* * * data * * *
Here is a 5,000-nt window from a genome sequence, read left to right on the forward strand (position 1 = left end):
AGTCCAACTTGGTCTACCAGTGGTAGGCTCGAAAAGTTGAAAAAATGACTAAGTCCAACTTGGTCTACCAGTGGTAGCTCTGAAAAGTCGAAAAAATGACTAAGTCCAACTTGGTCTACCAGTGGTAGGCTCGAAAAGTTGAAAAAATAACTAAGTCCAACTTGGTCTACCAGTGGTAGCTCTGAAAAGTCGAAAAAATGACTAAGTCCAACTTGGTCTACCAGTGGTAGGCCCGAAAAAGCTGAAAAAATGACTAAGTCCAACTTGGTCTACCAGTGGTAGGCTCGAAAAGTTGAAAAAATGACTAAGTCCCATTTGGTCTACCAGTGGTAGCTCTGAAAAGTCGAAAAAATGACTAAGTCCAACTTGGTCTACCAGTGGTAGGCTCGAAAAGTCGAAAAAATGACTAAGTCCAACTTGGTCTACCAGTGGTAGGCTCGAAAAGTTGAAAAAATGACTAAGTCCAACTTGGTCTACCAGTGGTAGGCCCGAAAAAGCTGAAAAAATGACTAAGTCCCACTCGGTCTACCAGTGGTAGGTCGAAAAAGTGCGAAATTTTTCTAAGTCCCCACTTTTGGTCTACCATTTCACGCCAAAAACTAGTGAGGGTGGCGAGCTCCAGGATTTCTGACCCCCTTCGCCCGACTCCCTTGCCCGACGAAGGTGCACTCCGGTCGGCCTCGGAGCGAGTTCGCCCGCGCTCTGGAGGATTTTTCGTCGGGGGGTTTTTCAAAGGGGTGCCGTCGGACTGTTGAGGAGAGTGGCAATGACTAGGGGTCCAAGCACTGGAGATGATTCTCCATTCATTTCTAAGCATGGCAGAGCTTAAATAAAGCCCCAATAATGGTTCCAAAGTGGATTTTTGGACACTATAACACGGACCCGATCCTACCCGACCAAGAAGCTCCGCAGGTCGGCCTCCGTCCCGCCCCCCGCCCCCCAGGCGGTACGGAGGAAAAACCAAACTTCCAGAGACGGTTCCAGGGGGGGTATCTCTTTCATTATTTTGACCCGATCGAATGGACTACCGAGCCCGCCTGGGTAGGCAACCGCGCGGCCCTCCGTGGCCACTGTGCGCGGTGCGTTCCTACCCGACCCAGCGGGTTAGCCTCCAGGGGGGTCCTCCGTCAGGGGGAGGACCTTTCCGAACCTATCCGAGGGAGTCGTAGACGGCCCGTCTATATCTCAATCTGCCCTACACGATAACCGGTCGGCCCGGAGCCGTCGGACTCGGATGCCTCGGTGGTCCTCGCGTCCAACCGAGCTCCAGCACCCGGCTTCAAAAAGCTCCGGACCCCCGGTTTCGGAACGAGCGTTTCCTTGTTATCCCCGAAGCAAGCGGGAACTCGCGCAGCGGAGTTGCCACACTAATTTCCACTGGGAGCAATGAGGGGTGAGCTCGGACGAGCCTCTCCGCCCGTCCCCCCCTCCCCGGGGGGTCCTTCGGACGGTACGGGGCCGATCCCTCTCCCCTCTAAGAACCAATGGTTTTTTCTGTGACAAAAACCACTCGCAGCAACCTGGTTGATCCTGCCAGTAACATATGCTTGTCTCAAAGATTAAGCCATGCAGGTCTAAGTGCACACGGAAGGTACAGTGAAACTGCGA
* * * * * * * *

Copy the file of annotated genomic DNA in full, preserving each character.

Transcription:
Here is a 5,000-nt window from a genome sequence, read left to right on the forward strand (position 1 = left end):
AGTCCAACTTGGTCTACCAGTGGTAGGCTCGAAAAGTTGAAAAAATGACTAAGTCCAACTTGGTCTACCAGTGGTAGCTCTGAAAAGTCGAAAAAATGACTAAGTCCAACTTGGTCTACCAGTGGTAGGCTCGAAAAGTTGAAAAAATAACTAAGTCCAACTTGGTCTACCAGTGGTAGCTCTGAAAAGTCGAAAAAATGACTAAGTCCAACTTGGTCTACCAGTGGTAGGCCCGAAAAAGCTGAAAAAATGACTAAGTCCAACTTGGTCTACCAGTGGTAGGCTCGAAAAGTTGAAAAAATGACTAAGTCCCATTTGGTCTACCAGTGGTAGCTCTGAAAAGTCGAAAAAATGACTAAGTCCAACTTGGTCTACCAGTGGTAGGCTCGAAAAGTCGAAAAAATGACTAAGTCCAACTTGGTCTACCAGTGGTAGGCTCGAAAAGTTGAAAAAATGACTAAGTCCAACTTGGTCTACCAGTGGTAGGCCCGAAAAAGCTGAAAAAATGACTAAGTCCCACTCGGTCTACCAGTGGTAGGTCGAAAAAGTGCGAAATTTTTCTAAGTCCCCACTTTTGGTCTACCATTTCACGCCAAAAACTAGTGAGGGTGGCGAGCTCCAGGATTTCTGACCCCCTTCGCCCGACTCCCTTGCCCGACGAAGGTGCACTCCGGTCGGCCTCGGAGCGAGTTCGCCCGCGCTCTGGAGGATTTTTCGTCGGGGGGTTTTTCAAAGGGGTGCCGTCGGACTGTTGAGGAGAGTGGCAATGACTAGGGGTCCAAGCACTGGAGATGATTCTCCATTCATTTCTAAGCATGGCAGAGCTTAAATAAAGCCCCAATAATGGTTCCAAAGTGGATTTTTGGACACTATAACACGGACCCGATCCTACCCGACCAAGAAGCTCCGCAGGTCGGCCTCCGTCCCGCCCCCCGCCCCCCAGGCGGTACGGAGGAAAAACCAAACTTCCAGAGACGGTTCCAGGGGGGGTATCTCTTTCATTATTTTGACCCGATCGAATGGACTACCGAGCCCGCCTGGGTAGGCAACCGCGCGGCCCTCCGTGGCCACTGTGCGCGGTGCGTTCCTACCCGACCCAGCGGGTTAGCCTCCAGGGGGGTCCTCCGTCAGGGGGAGGACCTTTCCGAACCTATCCGAGGGAGTCGTAGACGGCCCGTCTATATCTCAATCTGCCCTACACGATAACCGGTCGGCCCGGAGCCGTCGGACTCGGATGCCTCGGTGGTCCTCGCGTCCAACCGAGCTCCAGCACCCGGCTTCAAAAAGCTCCGGACCCCCGGTTTCGGAACGAGCGTTTCCTTGTTATCCCCGAAGCAAGCGGGAACTCGCGCAGCGGAGTTGCCACACTAATTTCCACTGGGAGCAATGAGGGGTGAGCTCGGACGAGCCTCTCCGCCCGTCCCCCCCTCCCCGGGGGGTCCTTCGGACGGTACGGGGCCGATCCCTCTCCCCTCTAAGAACCAATGGTTTTTTCTGTGACAAAAACCACTCGCAGCAACCTGGTTGATCCTGCCAGTAACATATGCTTGTCTCAAAGATTAAGCCATGCAGGTCTAAGTGCACACGGAAGGTACAGTGAAACTGCGA